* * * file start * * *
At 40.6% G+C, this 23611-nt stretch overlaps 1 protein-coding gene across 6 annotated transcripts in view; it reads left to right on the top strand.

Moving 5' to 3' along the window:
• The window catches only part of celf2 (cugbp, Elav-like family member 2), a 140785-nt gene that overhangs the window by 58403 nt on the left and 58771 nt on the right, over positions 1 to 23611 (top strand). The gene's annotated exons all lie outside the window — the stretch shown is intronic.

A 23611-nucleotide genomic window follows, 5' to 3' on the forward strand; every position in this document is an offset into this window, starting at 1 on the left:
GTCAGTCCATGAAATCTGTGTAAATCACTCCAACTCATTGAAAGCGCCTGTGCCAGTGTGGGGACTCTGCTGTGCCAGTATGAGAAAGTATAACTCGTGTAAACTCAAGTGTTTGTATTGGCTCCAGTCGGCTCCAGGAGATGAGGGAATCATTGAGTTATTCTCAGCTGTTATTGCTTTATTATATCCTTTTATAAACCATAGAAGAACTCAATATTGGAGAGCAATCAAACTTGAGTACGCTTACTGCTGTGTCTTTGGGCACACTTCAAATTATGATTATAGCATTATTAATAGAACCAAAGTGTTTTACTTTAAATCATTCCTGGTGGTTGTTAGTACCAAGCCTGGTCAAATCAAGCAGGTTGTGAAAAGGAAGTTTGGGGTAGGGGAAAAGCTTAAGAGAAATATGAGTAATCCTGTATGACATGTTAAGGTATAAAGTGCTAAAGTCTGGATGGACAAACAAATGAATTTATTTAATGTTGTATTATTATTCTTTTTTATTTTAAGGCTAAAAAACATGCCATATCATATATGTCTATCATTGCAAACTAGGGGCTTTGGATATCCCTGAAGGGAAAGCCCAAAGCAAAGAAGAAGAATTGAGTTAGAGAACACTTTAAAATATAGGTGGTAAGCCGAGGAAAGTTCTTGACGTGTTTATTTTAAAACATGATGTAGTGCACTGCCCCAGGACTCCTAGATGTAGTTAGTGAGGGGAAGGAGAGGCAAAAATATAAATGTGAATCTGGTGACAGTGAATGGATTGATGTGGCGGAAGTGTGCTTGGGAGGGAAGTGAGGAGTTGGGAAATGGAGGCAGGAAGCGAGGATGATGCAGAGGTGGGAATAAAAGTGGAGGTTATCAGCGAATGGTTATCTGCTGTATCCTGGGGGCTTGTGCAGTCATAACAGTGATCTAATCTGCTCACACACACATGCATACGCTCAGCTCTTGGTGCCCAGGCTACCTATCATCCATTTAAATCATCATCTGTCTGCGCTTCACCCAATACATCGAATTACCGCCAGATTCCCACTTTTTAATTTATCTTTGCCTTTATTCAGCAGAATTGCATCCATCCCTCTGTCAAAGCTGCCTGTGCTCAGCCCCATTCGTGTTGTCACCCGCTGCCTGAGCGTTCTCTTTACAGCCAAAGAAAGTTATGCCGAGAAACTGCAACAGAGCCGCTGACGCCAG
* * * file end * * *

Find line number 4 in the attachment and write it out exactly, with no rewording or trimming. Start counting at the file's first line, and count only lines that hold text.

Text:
A 23611-nucleotide genomic window follows, 5' to 3' on the forward strand; every position in this document is an offset into this window, starting at 1 on the left: